A New York woman had just broken up with her boyfriend when authorities got an anonymous tip about her — and initially, the tip seemed to be accurate.
A tipster sent an email Oct. 31 to staff at State University College at Geneseo warning them that the woman was buying cocaine online. The tip suggested the illegal drugs would soon arrive at her university mailing address, according to court records.
Days later, on Nov. 2, a package arrived for the woman, just as the tipster had predicted. University staff intercepted it, and inside the package the local sheriff’s office found 1.4 grams of cocaine — again, just as the tip had promised.
But the woman who received the package at the upstate New York university said she hadn’t ordered the drugs, court records said. A search of her room didn’t turn up any drugs or drug paraphernalia.
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The woman did, however, say she had an idea who might have sent it: her “controlling” 23-year-old ex-boyfriend, Thomas Traficante. He knew her address from sending her flowers and other small gifts before their less-than-amicable breakup, she said. The pair had broken up on Oct. 26, she told authorities, a handful of days before the drugs arrived.
By the time Traficante was arrested Dec. 21, his ex-girlfriend had suffered through far more than that one anonymous tip. Over the course of two months, he’d hacked into her Snapchat account, sent drugs to her two additional times and used her Amazon account to send her a book about stalking called “I’m Watching You,” according to court documents.
Traficante even logged into the website his ex-girlfriend used to take quizzes for her college chemistry class, submitting the assessments with all incorrect answers so she would get zeros, according to the criminal complaint filed against him by the FBI.
And she wasn’t the only victim. Traficante also harassed his ex-girlfriend’s family and tormented her sorority sisters with menacing texts, according to court documents.
Traficante, a resident of Seaford, N.Y., pleaded guilty Thursday to charges of cyberstalking and distribution of a controlled substance in a Rochester federal court, the Democrat and Chronicle reports. Under his plea agreement, Traficante faces up to three years in prison, and will be sentenced later this year.
“Mr. Traficante made a decision to accept responsibility for what he did,” his attorney, Ray Perini, told Newsday. “He is ready to accept his punishment.”
Texting conversations between the former couple, who met on an online dating app in May 2017, reveal how controlling Traficante was — and that, in his own estimation, he was a master of manipulation.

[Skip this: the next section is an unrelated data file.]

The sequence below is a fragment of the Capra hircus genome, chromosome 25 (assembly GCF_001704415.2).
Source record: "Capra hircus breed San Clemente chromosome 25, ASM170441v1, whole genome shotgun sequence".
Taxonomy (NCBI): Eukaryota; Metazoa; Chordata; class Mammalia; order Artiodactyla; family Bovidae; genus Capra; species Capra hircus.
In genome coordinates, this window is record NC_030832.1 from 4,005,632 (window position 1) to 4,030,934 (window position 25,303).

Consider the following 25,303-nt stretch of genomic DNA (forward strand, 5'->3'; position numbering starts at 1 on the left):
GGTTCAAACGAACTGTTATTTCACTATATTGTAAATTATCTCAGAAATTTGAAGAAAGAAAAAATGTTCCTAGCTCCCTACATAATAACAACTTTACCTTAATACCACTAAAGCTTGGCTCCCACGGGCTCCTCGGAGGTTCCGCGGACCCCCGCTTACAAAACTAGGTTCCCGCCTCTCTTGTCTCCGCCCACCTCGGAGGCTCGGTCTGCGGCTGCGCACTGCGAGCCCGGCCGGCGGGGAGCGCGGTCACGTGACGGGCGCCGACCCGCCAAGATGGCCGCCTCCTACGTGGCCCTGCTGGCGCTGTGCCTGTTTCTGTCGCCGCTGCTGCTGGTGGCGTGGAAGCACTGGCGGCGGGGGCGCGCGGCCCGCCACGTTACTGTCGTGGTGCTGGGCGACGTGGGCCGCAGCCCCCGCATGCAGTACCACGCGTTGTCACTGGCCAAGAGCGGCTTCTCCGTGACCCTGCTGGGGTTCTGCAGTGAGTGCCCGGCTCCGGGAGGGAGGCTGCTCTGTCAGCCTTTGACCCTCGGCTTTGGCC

“Well you wouldn’t be able to tell if I was manipulating you,” Traficante told his then-girlfriend at one point by text, according to court records. “That’s the point of manipulation. It’s secretly getting someone to do something you want them to do.”
While they were dating, Traficante even texted her about campaigns of manipulation and harassment he had carried out with a previous girlfriend, according to court records. He told her he had posted that previous girlfriend’s contact information on a prostitution site so she would get calls from strangers asking for sex, court records said.
Then he followed up by saying he wouldn’t do that to the current girlfriend — probably.
“Welllllll it won’t happen UNLESS you do some s--t that I strongly disagree with,” Traficante texted, according to the complaint. “And you’d probably be harder to manipulate than most people but it probably wouldn’t be TOO difficult.”
Traficante wasn’t above recycling the prostitution ad trick, it turned out.
On Nov. 16, early in the morning less than a month after the breakup, his new victim started to get phone calls, FaceTime calls and texts from strangers requesting sex. She was inundated with about 60 in total. University police found an ad on the sex site Backpage.com listing her phone number, court records said.
Earlier in the month, members of the victim’s sorority also began to get ominous texts from a number they didn’t recognize, court records said.
One message, on Nov. 10, read: “its not safe out there tonight,” accompanied by the name of the sorority.
On Nov. 20, Traficante used a BB gun to shoot at his ex-girlfriend’s parents’ house on Long Island, not far from Traficante’s home, court records said. Police interviewed him after the incident and he denied involvement. They told Traficante not to contact the ex-girlfriend.
But the stalking continued, court records indicate.
Even when the victim changed her phone number, she couldn’t seem to get away: “your all crazy if you think I’m not still out there,” Traficante texted to his ex-girlfriend’s new contact information on Dec. 2, the complaint said.
The same day, Traficante called one of his ex-girlfriend’s housemate’s and left a message, with his voice disguised.
“I’m in the house,” he said, according to court records.
Traficante was arrested at his mother’s house in December, Newsday reports. Police found a loaded AR-15 in his possession.